Imagine a scenario where land transfer tax revenue dropped by 40 per cent. A crash could actually be worse, because the volume of sales would almost certainly go way down, meaning not just lower payments but fewer of them. And in a scenario like that, development would likely dry up, killing the fees and tax base expansions that go with it. But for the sake of argument, imagine a 40 per cent drop in this one source of revenue.
That would mean a gap of $323 million dollars in the city’s budget. The city is not allowed to run a deficit. The city is not allowed to borrow to finance shortfalls.
The proposed budget notes it has “some” capacity to adjust, for example $40 million “directed to capital.” Great, a $40 million rainy day cushion leaves us with just… $283 million to cut very quickly. How much is that? The entire operating budget of Toronto Community Housing is about $241 million.
A more likely case is less dramatic, of course, but that may not be much comfort. Every year at budget time our politicians engage in bitter haggling over relative pennies: saving $123,000 by closing two pools or saving $30,000 by closing cooling centres or saving $800,000 by eliminating the Meals on Wheels program. A sudden need to find tens or hundreds of millions of dollars is going to be a world of hurt.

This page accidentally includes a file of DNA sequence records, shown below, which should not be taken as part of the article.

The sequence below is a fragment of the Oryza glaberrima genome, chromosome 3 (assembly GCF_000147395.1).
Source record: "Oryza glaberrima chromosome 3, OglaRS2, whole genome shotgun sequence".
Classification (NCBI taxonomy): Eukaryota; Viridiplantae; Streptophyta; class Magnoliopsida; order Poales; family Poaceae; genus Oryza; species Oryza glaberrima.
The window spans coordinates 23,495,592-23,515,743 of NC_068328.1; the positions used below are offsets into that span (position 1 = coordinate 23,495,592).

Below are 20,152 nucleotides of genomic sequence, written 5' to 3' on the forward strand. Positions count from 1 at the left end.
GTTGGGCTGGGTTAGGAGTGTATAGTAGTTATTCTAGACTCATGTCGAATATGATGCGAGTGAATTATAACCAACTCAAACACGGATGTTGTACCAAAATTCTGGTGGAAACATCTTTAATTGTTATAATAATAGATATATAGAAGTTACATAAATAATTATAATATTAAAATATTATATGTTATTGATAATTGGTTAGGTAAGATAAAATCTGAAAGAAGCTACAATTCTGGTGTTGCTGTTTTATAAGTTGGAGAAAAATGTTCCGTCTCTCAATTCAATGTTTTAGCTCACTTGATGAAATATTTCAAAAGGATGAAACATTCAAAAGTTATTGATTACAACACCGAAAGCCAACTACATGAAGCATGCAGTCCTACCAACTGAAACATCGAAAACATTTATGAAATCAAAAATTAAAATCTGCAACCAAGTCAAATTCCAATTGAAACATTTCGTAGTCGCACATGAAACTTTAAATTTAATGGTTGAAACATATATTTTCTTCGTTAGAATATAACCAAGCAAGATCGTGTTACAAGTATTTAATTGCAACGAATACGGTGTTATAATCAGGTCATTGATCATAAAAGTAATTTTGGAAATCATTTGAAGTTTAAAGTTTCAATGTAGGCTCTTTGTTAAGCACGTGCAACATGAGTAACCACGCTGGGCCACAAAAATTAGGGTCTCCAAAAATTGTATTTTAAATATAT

“We’re gambling on the real estate market,” Councillor Gord Perks told the Star this week, repeating a warning he has issued in the past. It’s a gamble on which his colleagues keep doubling down. So far, it has paid off. They show no signs of wanting to hedge their bets now.
Let’s hope our lucky streak continues.
Edward Keenan writes on city issues email@example.com. Follow: @thekeenanwire